Imagine I invite you to my house, we barely know each other. You come over, ring the doorbell, and I open the door. Standing just beyond the swing of the door, is my wife, children, dog, neighborhood cat, and a pile of stuff that you can’t readily identify. I say “hey, come on in”, and you take 1 step into the house, being unable to go farther because everyone is blocking the way.
Now that you’ve “come in” I start introducing you to everyone and everything, telling you fluffy’s life story, and how bobby the neighbor boy just broke his arm at the local playground. At this point, you might be feeling a little bit awkward, and saying to yourself “why am I here”, and “when can I leave”.
Does that sound like a fun experience? Then why would you want to treat guests to your homepage the same way? A good homepage is welcoming, clearly identifies why they’ve come, and invites them in to explore.
An ugly, cluttered, confusing home page will cause users to flee, reflected in a high bounce rate. The best way to reduce your bounce rate is to implement a clean and clear design that speaks to your target audience and makes it easy for them to find what they want.
While we like to show off great websites that we’ve created, I often have to wade through the internets shady back alley of design in the name of research. So, I thought maybe I should share some gems that epitomize what NOT to do. Run, no, Run Screaming, if someone tries to sell you on a site with design like this.
I stumbled upon this site while checking out a clients competitors. I always like to know what we’re up against. In this case, I spent several minutes exploring this site, for the same reason people have ugly sweater parties. The picture above is the navigation bar at the top of the site:
Let’s break this puppy down.
- First off, there are a lot of menu options, so much that it takes 3 rows to fit it all. I’m already confused, and I haven’t even read them yet.
- It gets worse! Yes, these are actually drop downs, under many of the headings, there are additional options! This must be the most complicated dental practice ever!
- Argh!, it gets even worse! Unbelievably, several of the drop down menu items have a sub-menu. That’s 3 levels of menu, on top of the already excessive 3 rows!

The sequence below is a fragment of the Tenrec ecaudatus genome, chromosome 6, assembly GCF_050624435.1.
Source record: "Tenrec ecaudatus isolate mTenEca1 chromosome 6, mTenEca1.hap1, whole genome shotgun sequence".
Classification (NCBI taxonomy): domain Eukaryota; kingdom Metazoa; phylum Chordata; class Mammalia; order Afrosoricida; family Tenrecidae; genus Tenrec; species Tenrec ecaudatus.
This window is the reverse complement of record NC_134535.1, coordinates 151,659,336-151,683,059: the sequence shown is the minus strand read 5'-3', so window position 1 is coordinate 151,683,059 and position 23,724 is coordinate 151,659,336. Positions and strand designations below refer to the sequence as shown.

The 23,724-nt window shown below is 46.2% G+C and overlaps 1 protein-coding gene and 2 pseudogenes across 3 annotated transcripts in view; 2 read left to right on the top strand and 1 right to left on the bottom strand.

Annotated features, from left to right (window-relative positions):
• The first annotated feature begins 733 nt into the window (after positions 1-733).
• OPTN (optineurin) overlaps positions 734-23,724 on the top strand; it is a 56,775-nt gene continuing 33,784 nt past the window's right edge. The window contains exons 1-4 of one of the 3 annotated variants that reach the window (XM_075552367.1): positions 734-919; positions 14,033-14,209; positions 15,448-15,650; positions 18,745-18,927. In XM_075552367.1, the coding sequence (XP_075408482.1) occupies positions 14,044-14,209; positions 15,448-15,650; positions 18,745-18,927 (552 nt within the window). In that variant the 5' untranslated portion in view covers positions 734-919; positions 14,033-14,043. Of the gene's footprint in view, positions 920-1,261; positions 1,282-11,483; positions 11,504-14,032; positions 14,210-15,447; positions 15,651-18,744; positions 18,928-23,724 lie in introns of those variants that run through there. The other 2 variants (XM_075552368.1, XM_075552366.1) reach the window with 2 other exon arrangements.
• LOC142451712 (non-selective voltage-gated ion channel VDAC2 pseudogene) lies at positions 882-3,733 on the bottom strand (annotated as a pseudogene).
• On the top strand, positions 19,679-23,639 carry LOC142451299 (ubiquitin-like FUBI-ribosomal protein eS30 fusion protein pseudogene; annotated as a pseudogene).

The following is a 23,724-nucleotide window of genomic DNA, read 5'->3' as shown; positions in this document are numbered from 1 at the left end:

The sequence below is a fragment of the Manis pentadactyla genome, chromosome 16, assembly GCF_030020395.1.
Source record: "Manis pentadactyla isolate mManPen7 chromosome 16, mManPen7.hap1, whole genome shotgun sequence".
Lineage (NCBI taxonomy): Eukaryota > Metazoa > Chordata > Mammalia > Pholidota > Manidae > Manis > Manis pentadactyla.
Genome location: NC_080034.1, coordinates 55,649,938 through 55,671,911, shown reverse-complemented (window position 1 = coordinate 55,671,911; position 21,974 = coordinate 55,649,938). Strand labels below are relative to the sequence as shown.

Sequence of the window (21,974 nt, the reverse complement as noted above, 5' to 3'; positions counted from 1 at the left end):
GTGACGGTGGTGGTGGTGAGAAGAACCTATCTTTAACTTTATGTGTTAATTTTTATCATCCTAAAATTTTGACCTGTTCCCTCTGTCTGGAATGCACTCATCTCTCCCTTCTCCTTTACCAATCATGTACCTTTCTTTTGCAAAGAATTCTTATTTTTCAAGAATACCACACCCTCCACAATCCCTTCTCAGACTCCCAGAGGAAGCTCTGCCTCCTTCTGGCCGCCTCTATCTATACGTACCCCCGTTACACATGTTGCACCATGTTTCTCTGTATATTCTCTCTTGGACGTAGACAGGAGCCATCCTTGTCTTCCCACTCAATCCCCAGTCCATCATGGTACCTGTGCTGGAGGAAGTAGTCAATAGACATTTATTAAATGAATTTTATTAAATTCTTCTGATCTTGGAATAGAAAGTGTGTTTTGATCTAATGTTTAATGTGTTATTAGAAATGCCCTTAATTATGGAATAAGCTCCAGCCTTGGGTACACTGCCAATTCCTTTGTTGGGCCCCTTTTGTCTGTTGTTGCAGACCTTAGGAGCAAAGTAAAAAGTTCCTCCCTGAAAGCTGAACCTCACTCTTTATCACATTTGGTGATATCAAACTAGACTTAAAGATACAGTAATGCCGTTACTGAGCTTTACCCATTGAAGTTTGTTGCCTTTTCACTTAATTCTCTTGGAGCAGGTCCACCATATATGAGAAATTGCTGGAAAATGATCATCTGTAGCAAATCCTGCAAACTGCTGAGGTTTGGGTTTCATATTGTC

So, what’s wrong with having a comprehensive menu?
- If you think your visitors are going to go through 50+ pages, I’ve got a bridge to sell you…
- I’m not even sure what “Endodontics” is, let alone if I need something that’s encompassed in the sub menus.
- Confusing your customers is never a good business model (unless you’re a magician)
- Your menu is a powerful conversion tool, this one doesn’t give me a clear call to action.
This practice would almost be better off with a website that said “Have teeth? Call us!”, as it’s only content. All joking aside, I can’t imagine who would click “contact” based on the website. That represents a real, tangible, loss of sales dollars for this business.
So you have a shiny new website on your awesome new domain name, and you’re thinking that customers might not want to send emails to iwuz18whenIsetthisup@gmail.com. But you need the emails to be able to go somewhere, so, what do you do?
Two options await you: Forwarding, and Dedicated address
Forwarding – email forwarding is a straightforward process. You have: email@example.com, and people send mail to it. Then it is magically forwarded to your old address. On Godaddy, it’s free with your domain name, and you click “manage” (on the email line) then “create forward”.
Dedicated address – This is a little more complicated, and not free. You pay a certain amount, and are allowed to create an email address. Your provider then receives those emails and stores them for you. You can access the emails on all your devices, and through all sorts of mail setups. Setting it up on Godaddy: “manage” (on the email line) then “create”.
So, what’s right for you?
If you’re a heavy email user, who wants to be able to sync emails across all your devices, a dedicated address is the right way to go. If, on the other hand, you just need to check your email at the office, you can probably get away with forwarding.
As I am a web developer, I’m often asked “What’s your favorite website?” Well, there are about 650 million. I like a lot of websites for different reasons. So, it totally depends on the type of website. For instance, Google Drive is amazing from a programming point of view, but not pretty to look at necessarily. Websites exist for vastly different reasons. But to me, the best websites combine great organization, novelty and simplicity and beauty in design. Most importantly, a good website offers good communication! Here are just a quick few that make the cut.
What are your favorite websites? Enter them below…
While many of these sites are on the more expensive site, probably between $10-20,000 or more, your site could have some of these features and still be remarkably effective… talk to us!
503 214 8234
Every business should have a mission. It should be the guide for every decision made and the standard to which every action is held. Modern Interface has such a mission statement. It seems appropriate to list it here in the first blog post.
The mission of Modern Interface is to employ the best available means of internet technology for the lowest possible cost to help small businesses grow – constantly improving and adapting to new methods with keen discernment.
People are constantly inventing new ways to do things. Working with digital and interactive media is an exciting position to be in! Helping you make sense of it all is what we like to do.